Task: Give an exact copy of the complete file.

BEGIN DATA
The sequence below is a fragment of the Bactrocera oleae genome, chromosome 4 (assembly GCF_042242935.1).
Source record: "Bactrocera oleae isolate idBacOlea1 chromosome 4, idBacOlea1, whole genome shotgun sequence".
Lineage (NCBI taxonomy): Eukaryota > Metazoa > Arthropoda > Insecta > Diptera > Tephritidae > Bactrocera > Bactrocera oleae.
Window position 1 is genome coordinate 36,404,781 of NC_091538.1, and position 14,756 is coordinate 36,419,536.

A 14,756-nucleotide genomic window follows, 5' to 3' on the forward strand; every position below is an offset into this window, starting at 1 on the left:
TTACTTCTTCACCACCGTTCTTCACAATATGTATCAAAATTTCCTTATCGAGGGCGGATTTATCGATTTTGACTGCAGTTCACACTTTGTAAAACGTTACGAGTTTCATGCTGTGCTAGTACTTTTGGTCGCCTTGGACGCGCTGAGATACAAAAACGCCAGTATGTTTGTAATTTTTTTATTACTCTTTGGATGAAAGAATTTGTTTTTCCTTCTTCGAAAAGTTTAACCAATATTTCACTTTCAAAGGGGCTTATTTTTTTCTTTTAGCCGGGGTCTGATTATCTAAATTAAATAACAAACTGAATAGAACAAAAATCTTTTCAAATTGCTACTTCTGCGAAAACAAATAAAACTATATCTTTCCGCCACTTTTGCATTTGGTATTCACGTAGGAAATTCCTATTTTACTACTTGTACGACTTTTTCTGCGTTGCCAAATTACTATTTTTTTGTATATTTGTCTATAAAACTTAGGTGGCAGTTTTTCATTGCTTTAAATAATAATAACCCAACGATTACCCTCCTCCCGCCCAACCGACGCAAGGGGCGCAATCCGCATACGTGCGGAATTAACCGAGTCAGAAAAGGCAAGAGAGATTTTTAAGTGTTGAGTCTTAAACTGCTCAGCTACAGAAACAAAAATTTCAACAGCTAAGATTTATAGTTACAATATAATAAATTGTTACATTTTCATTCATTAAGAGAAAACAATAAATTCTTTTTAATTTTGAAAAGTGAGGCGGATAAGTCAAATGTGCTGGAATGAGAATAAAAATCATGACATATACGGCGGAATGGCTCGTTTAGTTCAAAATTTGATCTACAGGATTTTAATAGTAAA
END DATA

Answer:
The sequence below is a fragment of the Bactrocera oleae genome, chromosome 4 (assembly GCF_042242935.1).
Source record: "Bactrocera oleae isolate idBacOlea1 chromosome 4, idBacOlea1, whole genome shotgun sequence".
Lineage (NCBI taxonomy): Eukaryota > Metazoa > Arthropoda > Insecta > Diptera > Tephritidae > Bactrocera > Bactrocera oleae.
Window position 1 is genome coordinate 36,404,781 of NC_091538.1, and position 14,756 is coordinate 36,419,536.

A 14,756-nucleotide genomic window follows, 5' to 3' on the forward strand; every position below is an offset into this window, starting at 1 on the left:
TTACTTCTTCACCACCGTTCTTCACAATATGTATCAAAATTTCCTTATCGAGGGCGGATTTATCGATTTTGACTGCAGTTCACACTTTGTAAAACGTTACGAGTTTCATGCTGTGCTAGTACTTTTGGTCGCCTTGGACGCGCTGAGATACAAAAACGCCAGTATGTTTGTAATTTTTTTATTACTCTTTGGATGAAAGAATTTGTTTTTCCTTCTTCGAAAAGTTTAACCAATATTTCACTTTCAAAGGGGCTTATTTTTTTCTTTTAGCCGGGGTCTGATTATCTAAATTAAATAACAAACTGAATAGAACAAAAATCTTTTCAAATTGCTACTTCTGCGAAAACAAATAAAACTATATCTTTCCGCCACTTTTGCATTTGGTATTCACGTAGGAAATTCCTATTTTACTACTTGTACGACTTTTTCTGCGTTGCCAAATTACTATTTTTTTGTATATTTGTCTATAAAACTTAGGTGGCAGTTTTTCATTGCTTTAAATAATAATAACCCAACGATTACCCTCCTCCCGCCCAACCGACGCAAGGGGCGCAATCCGCATACGTGCGGAATTAACCGAGTCAGAAAAGGCAAGAGAGATTTTTAAGTGTTGAGTCTTAAACTGCTCAGCTACAGAAACAAAAATTTCAACAGCTAAGATTTATAGTTACAATATAATAAATTGTTACATTTTCATTCATTAAGAGAAAACAATAAATTCTTTTTAATTTTGAAAAGTGAGGCGGATAAGTCAAATGTGCTGGAATGAGAATAAAAATCATGACATATACGGCGGAATGGCTCGTTTAGTTCAAAATTTGATCTACAGGATTTTAATAGTAAA